“Companies must be held liable for the harm they cause, contribute to or profit from.”
The indigenous Wayùu people of Colombia have a deep spiritual and cultural connection to their landscape. Wayùu communities in La Guajira depend on their environment, including the Arroyo Bruno River, for the survival of their communities. But their livelihoods and the deep relation they have with their environment was abruptly threatened when the Cerrejón open-pit coal mine started its activities.
The mine, operated by a consortium of international investors including giants BHP, Anglo-American, and Glencore, has had a devastating impact on the local communities and their territory, dumping toxic waste in the surrounding land and water streams, including the Arroyo Bruno. More than 20 communities have been forcibly evicted to make way for the mining activities. Amongst the purchasers of coal from the mine figures the state-owned Irish Electricity Supply Board.
Today, human rights defender and representative of the Wayùu indigenous people, Luis Misael Socarras Ipuana*, wrote to European Commissioners Thierry Breton and Didier Reynders asking that the European Union takes strong action to end the cycle of abuse that his and other people around the world are subjected to in cases such as that of the Cerrejón mine. According to Luis Misael:
“La Guajira…has become a sacrificial zone for the sake of multinational companies supplying harmful fossil fuels to Europe in the midst of the climate crisis. While we suffer, European companies are reaping the benefit of the destruction of our sacred landscape through their value chains.”
The local communities’ struggle for justice has been met with human rights violation and blunt impunity, as multiple court sentences in favour of the Wayùu people have been ignored by the state and the companies. Presently, some of the businesses involved are considering withdrawing their investments in the mine, rising leaving the communities with no recourse.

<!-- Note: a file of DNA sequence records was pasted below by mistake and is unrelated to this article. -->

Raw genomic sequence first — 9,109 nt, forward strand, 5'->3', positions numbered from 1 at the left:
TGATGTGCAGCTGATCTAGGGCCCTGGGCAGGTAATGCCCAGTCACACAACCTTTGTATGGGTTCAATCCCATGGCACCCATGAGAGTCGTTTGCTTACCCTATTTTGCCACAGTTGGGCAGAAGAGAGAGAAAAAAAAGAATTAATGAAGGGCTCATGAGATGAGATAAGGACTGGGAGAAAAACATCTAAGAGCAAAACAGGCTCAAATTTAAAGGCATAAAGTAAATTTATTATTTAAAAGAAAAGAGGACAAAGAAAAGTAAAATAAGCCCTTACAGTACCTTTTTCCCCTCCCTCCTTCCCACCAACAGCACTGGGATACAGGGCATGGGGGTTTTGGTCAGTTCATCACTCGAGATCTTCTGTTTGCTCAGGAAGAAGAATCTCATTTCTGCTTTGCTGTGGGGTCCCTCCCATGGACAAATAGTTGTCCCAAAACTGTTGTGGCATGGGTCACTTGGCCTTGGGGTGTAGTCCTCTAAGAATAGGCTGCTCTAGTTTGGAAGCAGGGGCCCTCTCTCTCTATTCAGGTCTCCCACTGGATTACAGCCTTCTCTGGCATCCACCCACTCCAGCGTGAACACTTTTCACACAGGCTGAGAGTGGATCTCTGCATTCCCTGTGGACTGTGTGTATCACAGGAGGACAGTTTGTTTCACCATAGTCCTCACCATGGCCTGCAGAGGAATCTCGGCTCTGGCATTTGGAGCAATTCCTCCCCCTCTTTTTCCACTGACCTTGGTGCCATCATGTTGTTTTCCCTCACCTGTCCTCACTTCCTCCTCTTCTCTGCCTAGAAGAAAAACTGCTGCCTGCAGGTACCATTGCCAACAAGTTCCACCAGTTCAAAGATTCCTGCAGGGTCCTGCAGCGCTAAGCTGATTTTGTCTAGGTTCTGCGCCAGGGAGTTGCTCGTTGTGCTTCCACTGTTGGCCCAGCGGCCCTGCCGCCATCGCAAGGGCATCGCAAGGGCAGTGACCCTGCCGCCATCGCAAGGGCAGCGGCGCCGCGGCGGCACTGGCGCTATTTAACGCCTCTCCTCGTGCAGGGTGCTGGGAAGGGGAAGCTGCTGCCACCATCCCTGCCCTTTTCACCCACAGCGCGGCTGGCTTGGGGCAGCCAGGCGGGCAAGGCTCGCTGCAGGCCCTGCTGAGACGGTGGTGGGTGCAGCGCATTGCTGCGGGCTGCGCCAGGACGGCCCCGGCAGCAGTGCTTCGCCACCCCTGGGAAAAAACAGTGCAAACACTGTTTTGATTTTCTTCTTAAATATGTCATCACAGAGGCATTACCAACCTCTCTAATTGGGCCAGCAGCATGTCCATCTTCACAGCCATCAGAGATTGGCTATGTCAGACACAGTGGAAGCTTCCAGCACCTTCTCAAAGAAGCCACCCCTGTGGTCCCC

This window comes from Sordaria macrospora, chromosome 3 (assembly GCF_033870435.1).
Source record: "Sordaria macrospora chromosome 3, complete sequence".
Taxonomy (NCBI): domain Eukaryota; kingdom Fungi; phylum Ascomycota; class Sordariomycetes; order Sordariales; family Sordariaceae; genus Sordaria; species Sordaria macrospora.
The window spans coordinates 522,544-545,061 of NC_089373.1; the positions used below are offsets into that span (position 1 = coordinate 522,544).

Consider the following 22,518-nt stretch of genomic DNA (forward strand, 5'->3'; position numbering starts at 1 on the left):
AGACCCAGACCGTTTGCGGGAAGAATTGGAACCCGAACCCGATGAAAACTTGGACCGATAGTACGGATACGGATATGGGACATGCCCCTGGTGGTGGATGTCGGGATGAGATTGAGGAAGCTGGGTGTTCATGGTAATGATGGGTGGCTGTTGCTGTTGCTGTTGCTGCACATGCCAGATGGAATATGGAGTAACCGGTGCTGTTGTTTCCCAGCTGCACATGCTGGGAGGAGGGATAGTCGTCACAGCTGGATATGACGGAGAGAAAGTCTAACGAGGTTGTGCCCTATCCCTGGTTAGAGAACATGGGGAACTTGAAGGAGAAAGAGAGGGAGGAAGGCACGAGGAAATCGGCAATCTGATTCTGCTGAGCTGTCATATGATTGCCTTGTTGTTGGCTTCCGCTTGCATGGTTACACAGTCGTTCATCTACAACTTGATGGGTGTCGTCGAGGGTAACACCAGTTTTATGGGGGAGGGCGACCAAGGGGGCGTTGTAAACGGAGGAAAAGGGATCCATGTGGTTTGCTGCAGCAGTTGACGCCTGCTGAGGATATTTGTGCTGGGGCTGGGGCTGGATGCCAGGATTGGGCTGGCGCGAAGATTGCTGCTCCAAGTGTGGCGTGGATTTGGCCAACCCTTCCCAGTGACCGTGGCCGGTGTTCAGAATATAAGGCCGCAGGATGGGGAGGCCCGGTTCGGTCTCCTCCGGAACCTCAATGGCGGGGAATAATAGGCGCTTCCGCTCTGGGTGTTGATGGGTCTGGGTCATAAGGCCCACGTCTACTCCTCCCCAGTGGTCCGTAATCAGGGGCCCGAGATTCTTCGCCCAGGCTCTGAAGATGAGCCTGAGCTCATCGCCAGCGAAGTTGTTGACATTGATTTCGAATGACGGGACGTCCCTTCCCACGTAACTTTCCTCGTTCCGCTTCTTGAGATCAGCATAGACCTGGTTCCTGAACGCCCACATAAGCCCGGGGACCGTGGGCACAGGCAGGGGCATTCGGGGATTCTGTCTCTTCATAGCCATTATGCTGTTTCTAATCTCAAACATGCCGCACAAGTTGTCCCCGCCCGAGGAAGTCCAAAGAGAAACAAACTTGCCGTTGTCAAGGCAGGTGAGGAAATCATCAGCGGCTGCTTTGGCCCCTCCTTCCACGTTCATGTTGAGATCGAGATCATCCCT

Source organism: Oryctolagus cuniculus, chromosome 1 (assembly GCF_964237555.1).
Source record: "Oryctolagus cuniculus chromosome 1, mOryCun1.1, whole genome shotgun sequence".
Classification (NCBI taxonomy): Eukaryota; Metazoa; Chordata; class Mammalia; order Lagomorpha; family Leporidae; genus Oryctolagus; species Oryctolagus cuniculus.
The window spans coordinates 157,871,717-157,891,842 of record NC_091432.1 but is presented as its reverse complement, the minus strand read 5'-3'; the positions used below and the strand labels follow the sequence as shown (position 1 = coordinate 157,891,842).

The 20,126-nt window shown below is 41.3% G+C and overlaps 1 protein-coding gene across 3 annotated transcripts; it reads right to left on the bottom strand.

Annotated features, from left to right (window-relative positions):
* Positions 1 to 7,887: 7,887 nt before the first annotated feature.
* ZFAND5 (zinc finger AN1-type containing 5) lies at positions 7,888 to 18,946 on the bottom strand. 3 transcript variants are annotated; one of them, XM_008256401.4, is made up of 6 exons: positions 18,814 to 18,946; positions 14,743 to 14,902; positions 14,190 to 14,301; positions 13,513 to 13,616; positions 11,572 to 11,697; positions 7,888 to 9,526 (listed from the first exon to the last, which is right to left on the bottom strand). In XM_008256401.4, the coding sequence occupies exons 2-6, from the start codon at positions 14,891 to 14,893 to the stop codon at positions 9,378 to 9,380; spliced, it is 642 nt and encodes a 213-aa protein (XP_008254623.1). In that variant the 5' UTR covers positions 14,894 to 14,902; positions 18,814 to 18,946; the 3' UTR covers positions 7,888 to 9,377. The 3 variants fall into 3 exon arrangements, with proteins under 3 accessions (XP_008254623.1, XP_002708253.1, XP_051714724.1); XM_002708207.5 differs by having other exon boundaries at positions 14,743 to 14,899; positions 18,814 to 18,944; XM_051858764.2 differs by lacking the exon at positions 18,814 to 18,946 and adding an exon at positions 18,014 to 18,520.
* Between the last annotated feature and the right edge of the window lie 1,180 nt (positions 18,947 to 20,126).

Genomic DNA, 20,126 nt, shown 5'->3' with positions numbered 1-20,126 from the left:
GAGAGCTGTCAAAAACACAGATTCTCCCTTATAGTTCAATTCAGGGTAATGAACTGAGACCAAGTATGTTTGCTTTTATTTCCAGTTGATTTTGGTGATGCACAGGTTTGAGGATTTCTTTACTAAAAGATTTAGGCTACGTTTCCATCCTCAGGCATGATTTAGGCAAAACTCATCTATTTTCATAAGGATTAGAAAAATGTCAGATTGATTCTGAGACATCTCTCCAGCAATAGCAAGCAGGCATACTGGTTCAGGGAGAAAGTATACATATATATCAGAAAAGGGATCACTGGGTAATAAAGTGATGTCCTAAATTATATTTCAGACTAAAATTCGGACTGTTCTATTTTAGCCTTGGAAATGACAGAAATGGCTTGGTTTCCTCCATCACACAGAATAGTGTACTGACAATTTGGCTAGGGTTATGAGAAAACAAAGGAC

The European Commission is expected to table during the first half of December the Sustainable Corporate Governance Directive, a legal instrument to prevent human rights and environmental abuse in global value chains. Civil society has been calling for the law to also include strong provisions to hold companies to account and to enable access to justice for those affected. As Luis Misael put it:
“a law without liability provisions to hold companies accountable and enabling legal rights to justice for victims will be an enormous missed opportunity and a further harm to our people.”
Luis Misael’s letter comes after human rights and environmental defenders Bertha Zùniga Càceres, Ester Kiobel, Saeeda Khatoon, and Kalpona Akter wrote to the Commissioners asking for a strong law enabling access to justice for communities.
* Luis Misael Socarras Ipuana is a human rights defender for the Wayuu indigenous people of La Guajira, Colombia. He is a member of the organisation Fuerza Mujeres Wayúu, which defends water and territory against the impacts of the Cerrejón company’s operations in southern La Guajira.